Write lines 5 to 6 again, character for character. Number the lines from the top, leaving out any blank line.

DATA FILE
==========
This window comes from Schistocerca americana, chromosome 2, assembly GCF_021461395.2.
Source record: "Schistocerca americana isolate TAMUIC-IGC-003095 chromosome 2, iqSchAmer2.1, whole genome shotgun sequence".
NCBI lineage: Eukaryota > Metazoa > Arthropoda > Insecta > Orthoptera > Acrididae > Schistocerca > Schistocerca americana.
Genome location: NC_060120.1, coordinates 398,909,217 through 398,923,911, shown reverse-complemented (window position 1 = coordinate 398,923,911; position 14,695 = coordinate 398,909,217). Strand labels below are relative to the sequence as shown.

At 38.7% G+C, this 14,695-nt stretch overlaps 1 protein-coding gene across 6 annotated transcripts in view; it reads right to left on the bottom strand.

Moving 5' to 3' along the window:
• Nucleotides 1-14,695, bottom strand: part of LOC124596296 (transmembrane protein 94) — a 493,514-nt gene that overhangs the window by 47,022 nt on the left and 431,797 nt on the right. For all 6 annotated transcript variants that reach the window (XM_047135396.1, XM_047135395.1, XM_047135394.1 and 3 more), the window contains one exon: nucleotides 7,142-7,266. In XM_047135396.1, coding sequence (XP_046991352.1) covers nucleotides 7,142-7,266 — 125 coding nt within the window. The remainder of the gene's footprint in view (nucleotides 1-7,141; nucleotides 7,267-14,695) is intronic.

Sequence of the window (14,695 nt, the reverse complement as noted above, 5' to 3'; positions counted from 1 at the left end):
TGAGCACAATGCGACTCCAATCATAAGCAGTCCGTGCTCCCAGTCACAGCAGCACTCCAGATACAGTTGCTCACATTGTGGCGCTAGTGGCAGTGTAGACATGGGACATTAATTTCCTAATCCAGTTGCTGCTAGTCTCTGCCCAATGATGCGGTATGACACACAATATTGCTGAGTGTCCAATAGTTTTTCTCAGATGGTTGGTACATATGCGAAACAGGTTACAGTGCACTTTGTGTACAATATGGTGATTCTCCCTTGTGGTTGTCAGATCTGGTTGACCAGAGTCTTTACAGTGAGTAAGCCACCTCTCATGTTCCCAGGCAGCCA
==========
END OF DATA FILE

At 38.7% G+C, this 14,695-nt stretch overlaps 1 protein-coding gene across 6 annotated transcripts in view; it reads right to left on the bottom strand.

Moving 5' to 3' along the window: